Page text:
Solved viBoot VMs and licensing issues


Haydon

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I am playing with viBoot VMs that I created from Macrium Reflect full disk images and I wrote the following in a parallel thread.

For the paid for software, I got in the viBoot VM a trial license that expires in zero days, LOL, as long as I don't use that too often too long, I am OK, I guess.

Well, I have been playing more and more with the viBoot VMs recently and have become a bit uneasy about the licensing issue, for apps and OS.

Also, is the licensing issue worse if I run the viBoot VMs on a different machine than the source machine? (I have not done that yet)

Any opinions?
 

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pparks1

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Yeah, I think the intention of viBoot is to just more or less verify that a backup worked, or maybe to see quickly how something was setup at a particular moment in time. I don't think the expectation would be that somebody would run that VM for very long at all. And in the event that you were running it for a period of time at home, I'm pretty sure that you wouldn't really be in any type of violation of a license agreement. I mean technically you probably are, but I don't think any software entity is going to go after you for it.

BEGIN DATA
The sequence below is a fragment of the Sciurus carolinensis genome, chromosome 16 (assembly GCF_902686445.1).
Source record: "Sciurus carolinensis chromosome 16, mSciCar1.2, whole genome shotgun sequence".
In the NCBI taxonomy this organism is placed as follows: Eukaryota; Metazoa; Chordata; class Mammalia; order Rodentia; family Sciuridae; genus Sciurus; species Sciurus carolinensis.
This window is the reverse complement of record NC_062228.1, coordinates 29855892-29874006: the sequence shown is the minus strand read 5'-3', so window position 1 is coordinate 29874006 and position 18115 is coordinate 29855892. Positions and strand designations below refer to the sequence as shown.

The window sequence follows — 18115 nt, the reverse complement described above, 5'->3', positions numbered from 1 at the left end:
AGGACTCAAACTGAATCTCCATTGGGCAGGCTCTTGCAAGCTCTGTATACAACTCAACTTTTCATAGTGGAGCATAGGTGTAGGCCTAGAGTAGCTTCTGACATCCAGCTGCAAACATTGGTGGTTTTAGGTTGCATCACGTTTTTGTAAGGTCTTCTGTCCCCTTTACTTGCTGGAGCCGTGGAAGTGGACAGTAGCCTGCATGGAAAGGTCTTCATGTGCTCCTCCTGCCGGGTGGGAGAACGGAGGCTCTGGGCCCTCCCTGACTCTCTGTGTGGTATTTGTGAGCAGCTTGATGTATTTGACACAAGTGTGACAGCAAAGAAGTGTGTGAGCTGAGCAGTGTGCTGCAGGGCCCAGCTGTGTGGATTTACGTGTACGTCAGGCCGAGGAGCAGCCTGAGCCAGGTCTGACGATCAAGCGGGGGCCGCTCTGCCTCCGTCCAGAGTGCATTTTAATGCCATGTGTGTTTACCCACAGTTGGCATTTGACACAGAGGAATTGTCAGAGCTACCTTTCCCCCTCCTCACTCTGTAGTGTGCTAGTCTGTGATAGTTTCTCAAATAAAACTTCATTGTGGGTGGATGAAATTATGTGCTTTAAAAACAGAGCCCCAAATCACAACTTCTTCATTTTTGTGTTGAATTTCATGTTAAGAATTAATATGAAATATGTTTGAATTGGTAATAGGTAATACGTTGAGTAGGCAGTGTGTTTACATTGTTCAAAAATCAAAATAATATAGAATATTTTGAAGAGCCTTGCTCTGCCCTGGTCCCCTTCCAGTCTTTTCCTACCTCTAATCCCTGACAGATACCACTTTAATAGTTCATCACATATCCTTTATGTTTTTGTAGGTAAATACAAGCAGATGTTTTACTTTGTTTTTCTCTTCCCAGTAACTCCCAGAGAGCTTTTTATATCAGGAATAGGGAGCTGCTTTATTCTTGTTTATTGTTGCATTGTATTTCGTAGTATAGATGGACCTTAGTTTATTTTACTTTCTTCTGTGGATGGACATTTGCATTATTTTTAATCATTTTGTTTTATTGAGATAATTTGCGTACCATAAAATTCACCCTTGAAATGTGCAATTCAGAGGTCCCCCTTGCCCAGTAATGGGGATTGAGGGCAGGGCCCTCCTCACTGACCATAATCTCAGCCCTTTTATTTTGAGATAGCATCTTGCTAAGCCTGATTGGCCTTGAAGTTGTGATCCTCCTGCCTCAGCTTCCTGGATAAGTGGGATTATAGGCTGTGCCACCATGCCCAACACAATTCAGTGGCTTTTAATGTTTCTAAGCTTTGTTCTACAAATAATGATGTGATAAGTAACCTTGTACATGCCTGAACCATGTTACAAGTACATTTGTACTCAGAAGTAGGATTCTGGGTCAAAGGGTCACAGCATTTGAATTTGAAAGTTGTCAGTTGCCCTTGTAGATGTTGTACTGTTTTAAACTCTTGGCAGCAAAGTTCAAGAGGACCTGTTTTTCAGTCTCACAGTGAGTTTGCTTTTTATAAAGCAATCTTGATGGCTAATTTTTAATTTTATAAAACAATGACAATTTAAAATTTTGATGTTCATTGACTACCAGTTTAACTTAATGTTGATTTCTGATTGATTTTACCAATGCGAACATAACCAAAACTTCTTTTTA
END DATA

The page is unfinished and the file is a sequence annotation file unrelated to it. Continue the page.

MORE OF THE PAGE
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cereberus

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Viboot vms are all created from scratch and as such, they are always unactivated installations.

Viboot vhds are actually based on differencing vhds.

You can create a standalone vhdx file from the differencing vhd files, and legitimately attach the standalone vhd to any activated vm.
 
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Haydon

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I know that there are alternative ways, but can the experts please comment on the block diagram? Thanks!

BlockDiagram.png
 

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cereberus